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You, like the stars, not by reflection bright,
I had the Grecian poet's happiness,
Who, waving plots, found out a better way;
EPISTLE THE FIFTH.
ON HIS TRAGEDY OF
THE RIVAL QUEENS, OR ALEXANDER THE GREAT.
"THE Rival Queens, or Alexander the Great," of Nathaniel Lee, has been always deemed the most capital performance of its unfortunate author. There is nothing throughout the play that is tame or indifferent; all is either exquisitely good, or extravagantly bombastic, though some passages hover between the sublime and the ludicrous. Addison has justly remarked, that Lee's thoughts are wonderfully suited for tragedy, but frequently lost in such a crowd of words, that it is hard to see the beauty of them. There is infinite fire in his works, but so involved in smoke, that it does not appear in half its lustre."
Lee and our author lived on terms of strict friendship, and wrote, in conjunction, "Edipus," and the "Duke of Guise." Lee's madness and confinement in Bedlam are well known; as also his repartee to a coxcomb, who told him it was easy to write like a madman:-"No," answered the poet, "it is not easy to write like a madman, but it is very easy to write like a fool." Dryden elegantly apologizes, in the following verses, for the extravagance of his style of poetry. Lee's death was very melancholy: Being discharged from Bedlam, and returning by night from a tavern, in a state of intoxication, to his lodgings in Dukestreet, he fell down somewhere in Clare-Market, and was either killed by a carriage driving over him, or stifled in the snow, which was then deep. Thus died this eminent dramatic poet in the year 1691, or 1692, in the 35th year of his age.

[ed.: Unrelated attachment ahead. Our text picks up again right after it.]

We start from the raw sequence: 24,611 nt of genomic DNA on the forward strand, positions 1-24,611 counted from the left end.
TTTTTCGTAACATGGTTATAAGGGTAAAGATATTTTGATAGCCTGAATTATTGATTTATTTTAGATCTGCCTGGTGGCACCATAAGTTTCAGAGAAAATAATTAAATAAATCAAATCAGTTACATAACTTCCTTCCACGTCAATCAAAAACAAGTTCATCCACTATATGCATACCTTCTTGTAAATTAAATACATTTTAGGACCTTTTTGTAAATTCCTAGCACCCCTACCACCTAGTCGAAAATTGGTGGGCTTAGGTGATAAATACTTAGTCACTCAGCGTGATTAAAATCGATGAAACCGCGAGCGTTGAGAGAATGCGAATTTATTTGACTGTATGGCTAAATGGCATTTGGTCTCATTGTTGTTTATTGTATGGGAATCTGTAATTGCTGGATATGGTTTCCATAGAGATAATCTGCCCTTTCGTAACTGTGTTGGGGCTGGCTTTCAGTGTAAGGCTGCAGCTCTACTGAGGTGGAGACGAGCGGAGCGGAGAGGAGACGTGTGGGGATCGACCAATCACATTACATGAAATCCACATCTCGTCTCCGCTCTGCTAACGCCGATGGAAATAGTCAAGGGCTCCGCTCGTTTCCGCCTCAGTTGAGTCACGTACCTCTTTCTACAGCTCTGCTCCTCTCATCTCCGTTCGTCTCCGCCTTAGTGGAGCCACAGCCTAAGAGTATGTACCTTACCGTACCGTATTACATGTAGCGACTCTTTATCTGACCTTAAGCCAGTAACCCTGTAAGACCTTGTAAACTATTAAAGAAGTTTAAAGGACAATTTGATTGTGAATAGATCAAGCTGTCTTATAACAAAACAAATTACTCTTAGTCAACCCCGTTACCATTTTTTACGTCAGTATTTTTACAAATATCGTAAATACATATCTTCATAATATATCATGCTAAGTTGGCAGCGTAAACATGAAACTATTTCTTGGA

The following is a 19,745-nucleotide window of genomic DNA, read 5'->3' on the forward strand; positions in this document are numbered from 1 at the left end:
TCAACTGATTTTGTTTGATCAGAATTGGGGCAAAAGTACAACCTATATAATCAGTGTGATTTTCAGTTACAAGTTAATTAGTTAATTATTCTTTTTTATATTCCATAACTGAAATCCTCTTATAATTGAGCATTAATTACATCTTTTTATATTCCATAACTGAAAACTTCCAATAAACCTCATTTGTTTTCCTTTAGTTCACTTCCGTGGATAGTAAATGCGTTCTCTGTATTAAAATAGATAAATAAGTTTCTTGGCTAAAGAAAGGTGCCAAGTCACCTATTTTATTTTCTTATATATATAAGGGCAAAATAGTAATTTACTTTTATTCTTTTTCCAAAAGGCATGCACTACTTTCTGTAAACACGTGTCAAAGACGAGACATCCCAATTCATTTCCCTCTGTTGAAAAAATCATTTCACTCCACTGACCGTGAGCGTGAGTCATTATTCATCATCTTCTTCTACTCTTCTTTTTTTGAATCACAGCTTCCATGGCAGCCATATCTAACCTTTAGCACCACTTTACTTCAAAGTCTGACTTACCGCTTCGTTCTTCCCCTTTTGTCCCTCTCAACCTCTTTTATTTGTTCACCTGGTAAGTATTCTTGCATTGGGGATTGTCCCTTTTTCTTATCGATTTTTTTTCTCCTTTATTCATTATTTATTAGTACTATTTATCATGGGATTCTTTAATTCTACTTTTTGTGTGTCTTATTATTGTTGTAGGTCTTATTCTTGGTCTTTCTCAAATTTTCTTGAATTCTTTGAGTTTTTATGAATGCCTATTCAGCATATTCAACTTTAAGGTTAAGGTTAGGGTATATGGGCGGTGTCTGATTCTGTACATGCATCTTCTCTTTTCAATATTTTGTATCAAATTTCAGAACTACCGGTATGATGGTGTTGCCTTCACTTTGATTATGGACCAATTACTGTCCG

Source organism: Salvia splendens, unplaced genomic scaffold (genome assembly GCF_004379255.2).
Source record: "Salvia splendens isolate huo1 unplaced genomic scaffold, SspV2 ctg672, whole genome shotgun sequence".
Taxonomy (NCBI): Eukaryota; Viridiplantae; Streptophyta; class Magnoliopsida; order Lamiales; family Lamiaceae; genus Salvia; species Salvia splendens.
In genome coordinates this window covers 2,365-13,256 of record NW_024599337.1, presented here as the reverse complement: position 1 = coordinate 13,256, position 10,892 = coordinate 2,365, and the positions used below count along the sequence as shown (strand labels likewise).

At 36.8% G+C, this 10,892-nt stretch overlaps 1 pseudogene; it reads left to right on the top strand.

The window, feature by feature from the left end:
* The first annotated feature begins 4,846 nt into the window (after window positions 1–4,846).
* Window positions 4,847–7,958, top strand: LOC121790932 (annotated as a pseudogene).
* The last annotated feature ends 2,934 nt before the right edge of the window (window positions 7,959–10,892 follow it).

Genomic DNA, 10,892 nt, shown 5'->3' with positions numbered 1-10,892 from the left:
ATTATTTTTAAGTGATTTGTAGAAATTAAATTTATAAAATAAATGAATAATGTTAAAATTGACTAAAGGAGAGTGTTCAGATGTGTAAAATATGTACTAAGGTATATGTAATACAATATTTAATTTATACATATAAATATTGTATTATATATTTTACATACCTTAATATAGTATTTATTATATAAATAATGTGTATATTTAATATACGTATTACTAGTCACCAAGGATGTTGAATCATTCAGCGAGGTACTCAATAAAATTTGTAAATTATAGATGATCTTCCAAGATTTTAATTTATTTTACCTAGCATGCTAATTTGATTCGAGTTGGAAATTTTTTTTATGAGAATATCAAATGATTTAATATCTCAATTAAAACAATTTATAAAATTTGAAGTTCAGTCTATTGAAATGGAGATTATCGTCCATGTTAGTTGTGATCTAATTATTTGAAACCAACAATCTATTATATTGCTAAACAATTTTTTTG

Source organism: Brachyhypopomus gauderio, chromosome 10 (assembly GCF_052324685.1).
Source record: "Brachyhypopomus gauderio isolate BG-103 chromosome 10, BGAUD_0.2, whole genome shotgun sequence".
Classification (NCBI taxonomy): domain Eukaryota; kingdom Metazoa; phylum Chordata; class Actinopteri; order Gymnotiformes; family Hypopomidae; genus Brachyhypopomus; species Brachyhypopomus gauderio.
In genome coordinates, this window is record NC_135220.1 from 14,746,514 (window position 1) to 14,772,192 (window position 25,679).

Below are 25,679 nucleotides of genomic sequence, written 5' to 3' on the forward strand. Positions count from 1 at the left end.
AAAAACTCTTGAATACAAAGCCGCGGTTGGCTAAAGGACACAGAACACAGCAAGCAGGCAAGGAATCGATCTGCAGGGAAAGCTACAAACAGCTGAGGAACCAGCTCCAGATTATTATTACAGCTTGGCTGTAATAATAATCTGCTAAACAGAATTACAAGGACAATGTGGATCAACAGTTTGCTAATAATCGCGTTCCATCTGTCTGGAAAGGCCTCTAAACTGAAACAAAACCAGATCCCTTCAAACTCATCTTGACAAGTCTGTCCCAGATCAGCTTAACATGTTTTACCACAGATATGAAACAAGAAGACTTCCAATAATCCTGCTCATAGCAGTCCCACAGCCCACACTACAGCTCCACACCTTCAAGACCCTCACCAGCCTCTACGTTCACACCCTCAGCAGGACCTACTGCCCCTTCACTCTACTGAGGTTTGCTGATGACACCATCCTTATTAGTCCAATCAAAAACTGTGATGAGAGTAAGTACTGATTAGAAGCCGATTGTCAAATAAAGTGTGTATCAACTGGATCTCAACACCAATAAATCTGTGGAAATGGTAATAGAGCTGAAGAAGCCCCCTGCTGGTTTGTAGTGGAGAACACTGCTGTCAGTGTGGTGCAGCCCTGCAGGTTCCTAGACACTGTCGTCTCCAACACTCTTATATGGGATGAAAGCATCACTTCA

EPISTLE THE FIFTH.
THE blast of common censure could I fear,
That mutual vouchers for our fame 'we stand,
* Our author alludes to the copy of verses addressed to him by Lee, on his drama, called the "State of Innocence," and which the reader will find in Vol. V. p. 103. Dryden expresses some apprehension, lest his friend and he should be considered as vouching for each other's genius, in the same manner that Bessus and the two Swordsmen, in "King and no King," grant certificates of each other's courage, after having been all soundly beaten and kicked by Bacurius.
"2 Swordsman. Captain, we must request your hand now to our honours.
Bessus. Yes, marry shall and then let all the world come, we are valiant to ourselves, and there's an end." Act V.
So many candidates there stand for wit,
Who took the Dutchman, and who cut the boom.*
* The person thus distinguished seems to be the gallant Sir Edward Spragge, noted for his gallantry in the two Dutch wars, and finally killed in the great battle of 11th August, 1672. In -1671, he was sent to the Mediterranean with a squadron, to chastise the Algerines. He found seven vessels belonging to these pirates, lying in the bay of Bugia, covered by the fire of a castle and forts, and defended by a boom, drawn across the entrance of the bay, made of yards, top-masts, and cables, buoyed up by casks. Nevertheless, Sir Edward bore into the bay, silenced the forts, and, having broken the boom with his pinnaces, sent in a fire-ship, which effectually destroyed the Algerine squadron; a blow which was long remembered by these piratical states.
Prizes would be for lags of slowest pace,
Hard features every bungler can command;